Gillis is relying on the fact that, in his opinion, “people who go to film festivals tend to be socially engaged.” “Hopefully, they [viewers] will take that message out there with them and share it with their friends.”

      Gillis points out, in the movies and elsewhere, that Premier Gordon Campbell set the “blue gold rush” in motion in 2002 when he forbade publicly owned B.C. Hydro to generate any new power on its own, except for the on-again, off-again Site C dam on the Peace River.

      Gillis said he will not be satisfied until the energy-plan policy direction Campbell initiated is reversed and private producers are not given such a large role to play. Ahead of the May provincial election, there is time to pressure election candidates on their stance regarding run-of-river power, Gillis added.

      “I encourage people to call any MLA candidates in their riding and let them know they are not going to vote for them unless they hear a sincere public declaration that they are going to protect our public power system and our rivers and our environment,” Gillis said.




      Feb 20, 2009 at 4:13pm

      These kayakers want to shakedown the green energy industry and electricity consumers by claiming the stream for themselves. There are 300,000 streams and rivers in BC and they want to stop the 3 projects that are built per year in BC because they claim it interferes with their special interest!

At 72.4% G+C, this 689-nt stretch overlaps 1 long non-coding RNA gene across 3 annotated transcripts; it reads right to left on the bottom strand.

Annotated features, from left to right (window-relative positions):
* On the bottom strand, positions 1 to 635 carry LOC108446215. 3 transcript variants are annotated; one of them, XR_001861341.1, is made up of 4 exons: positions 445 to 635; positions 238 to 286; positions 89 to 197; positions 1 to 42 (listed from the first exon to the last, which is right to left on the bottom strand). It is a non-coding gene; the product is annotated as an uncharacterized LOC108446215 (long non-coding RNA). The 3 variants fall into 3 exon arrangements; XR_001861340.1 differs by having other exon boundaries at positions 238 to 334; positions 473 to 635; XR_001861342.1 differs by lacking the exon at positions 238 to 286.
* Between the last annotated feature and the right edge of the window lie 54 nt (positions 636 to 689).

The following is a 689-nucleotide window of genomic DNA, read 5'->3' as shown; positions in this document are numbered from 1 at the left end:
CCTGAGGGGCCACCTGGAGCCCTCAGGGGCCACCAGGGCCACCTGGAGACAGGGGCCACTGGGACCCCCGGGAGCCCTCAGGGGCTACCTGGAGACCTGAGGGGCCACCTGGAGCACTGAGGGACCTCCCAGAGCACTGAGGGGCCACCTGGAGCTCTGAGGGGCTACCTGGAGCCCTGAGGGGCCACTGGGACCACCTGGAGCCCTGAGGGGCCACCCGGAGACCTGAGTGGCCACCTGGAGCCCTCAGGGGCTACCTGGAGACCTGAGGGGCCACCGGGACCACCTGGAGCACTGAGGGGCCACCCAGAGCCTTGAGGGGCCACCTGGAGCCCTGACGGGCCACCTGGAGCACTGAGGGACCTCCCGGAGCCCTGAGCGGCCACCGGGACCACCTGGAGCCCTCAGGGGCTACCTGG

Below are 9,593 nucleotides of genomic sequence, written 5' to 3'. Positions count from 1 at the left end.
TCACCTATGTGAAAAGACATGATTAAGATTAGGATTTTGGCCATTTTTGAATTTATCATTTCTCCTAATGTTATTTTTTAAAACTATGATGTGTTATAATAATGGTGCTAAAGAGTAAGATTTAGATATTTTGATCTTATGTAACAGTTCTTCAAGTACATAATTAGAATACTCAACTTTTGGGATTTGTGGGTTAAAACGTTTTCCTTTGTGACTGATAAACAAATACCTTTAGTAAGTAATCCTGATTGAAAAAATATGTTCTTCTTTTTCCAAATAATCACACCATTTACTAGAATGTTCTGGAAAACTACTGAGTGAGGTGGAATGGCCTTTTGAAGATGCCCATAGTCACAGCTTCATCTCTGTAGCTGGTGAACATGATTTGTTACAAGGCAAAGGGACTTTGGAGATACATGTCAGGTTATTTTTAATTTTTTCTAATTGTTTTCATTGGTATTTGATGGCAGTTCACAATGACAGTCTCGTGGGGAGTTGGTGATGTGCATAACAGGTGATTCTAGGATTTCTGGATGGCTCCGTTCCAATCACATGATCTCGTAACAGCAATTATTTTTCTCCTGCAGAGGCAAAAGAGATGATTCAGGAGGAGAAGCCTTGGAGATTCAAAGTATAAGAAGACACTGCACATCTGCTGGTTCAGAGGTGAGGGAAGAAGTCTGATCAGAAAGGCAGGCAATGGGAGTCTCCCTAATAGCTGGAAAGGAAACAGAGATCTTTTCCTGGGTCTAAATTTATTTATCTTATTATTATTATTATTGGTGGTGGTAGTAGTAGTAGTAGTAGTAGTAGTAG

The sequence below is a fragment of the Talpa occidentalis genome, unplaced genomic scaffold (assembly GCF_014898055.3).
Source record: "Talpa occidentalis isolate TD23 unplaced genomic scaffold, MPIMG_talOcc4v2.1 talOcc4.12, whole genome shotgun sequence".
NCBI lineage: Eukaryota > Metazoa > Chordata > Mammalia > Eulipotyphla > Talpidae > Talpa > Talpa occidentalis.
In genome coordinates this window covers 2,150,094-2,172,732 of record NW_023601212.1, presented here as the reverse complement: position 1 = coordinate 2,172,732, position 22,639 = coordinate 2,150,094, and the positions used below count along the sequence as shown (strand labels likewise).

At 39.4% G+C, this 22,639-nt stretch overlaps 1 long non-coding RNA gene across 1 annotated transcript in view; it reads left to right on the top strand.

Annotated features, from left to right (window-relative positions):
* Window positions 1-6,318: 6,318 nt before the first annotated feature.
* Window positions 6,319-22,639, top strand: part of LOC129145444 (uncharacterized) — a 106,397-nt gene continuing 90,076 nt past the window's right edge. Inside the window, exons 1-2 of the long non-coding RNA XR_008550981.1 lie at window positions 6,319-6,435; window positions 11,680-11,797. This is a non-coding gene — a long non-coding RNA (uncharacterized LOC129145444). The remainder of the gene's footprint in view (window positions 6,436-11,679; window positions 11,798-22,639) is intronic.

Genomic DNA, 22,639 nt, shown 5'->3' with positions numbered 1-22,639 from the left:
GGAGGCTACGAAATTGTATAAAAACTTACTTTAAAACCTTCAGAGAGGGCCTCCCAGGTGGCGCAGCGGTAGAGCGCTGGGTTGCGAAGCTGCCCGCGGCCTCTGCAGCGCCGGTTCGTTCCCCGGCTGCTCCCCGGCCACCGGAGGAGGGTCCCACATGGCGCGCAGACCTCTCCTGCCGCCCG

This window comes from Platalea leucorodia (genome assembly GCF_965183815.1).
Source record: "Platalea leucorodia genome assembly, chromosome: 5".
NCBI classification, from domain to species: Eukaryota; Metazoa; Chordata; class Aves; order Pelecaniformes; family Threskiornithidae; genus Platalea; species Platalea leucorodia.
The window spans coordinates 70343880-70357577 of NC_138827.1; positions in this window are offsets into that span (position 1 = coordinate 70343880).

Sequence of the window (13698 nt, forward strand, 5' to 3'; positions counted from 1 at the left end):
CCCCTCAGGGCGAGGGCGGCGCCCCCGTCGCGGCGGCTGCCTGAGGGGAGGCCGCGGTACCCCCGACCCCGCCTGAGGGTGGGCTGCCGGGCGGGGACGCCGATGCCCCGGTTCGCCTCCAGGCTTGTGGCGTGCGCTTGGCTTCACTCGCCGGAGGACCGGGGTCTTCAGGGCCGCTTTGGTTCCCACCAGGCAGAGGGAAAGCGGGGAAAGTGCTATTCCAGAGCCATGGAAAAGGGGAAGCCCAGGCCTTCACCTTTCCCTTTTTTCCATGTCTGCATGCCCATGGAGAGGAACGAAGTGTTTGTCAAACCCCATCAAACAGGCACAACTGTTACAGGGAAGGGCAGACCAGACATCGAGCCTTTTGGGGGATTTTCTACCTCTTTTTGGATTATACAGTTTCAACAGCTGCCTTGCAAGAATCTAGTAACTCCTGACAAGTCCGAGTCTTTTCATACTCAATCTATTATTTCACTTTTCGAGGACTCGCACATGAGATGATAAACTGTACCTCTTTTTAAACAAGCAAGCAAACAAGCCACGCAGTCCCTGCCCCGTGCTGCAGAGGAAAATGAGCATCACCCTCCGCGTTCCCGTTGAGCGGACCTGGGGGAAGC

This is so they can get money from the energy producer. Just like the way the kayakers got $ 2,000,000 from the Rutherford Creek hydro project in Whistler to shut up and caused the electricity rates to go up in the province.

      Shakedown artists, who go and make movies for their special interest fetish so they can freeload on the ratepayers.


      Feb 23, 2009 at 6:48pm

      David Yagin (aka Tasikat), I appreciate your enthusiastic comments, opinions and expressions of seemingly authentic concern in regards to what you consider being the effortless work of a few kayakers and their narrow minded interest to save a few creeks from a small number of private power projects. However, it remains clear to me, and hopefully the rest of the spirited public of BC that your understanding of this contentious subject remains severely limited at best.

      If your motives are to simply devalue what you consider as being the selfish efforts of a few paddlers, then I alone should be allowed to ask what reason do you stand on to even care? Perhaps you are basing your opinions on what YOU stand to loose as a firm supporter of private power, or perhaps your own proposed IPP is at stake due to the legitimate work of a few selfish paddlers claiming navigability on the creeks. Well David, let me clear the air here and say that us paddlers are not as selfish as you claim. We are not in this battle to protect the interests of paddling "endangered creeks" but rather, using our paddling interests and skills to document and create awareness over what is at stake both publicly and environmentally - for countless generations to come.

      It is obvious to me that you have yet to see our films, yet your mind is already made up on who were are and what we as paddlers stand for. Yes me and my fellow ECE partners are basking in the light of having our films publicized in the media. But what makes us more proud is the reception we get from the audience who come away with a clear understanding that this issue is far greater than the interests of a few worried paddlers. Had we taken as narrow and selfish of a focus as you make it out to be, our films would not be a part of such prestigious events as the VIMFF and countless other film festivals that will be screening our all encompassing documentary films in the months to come.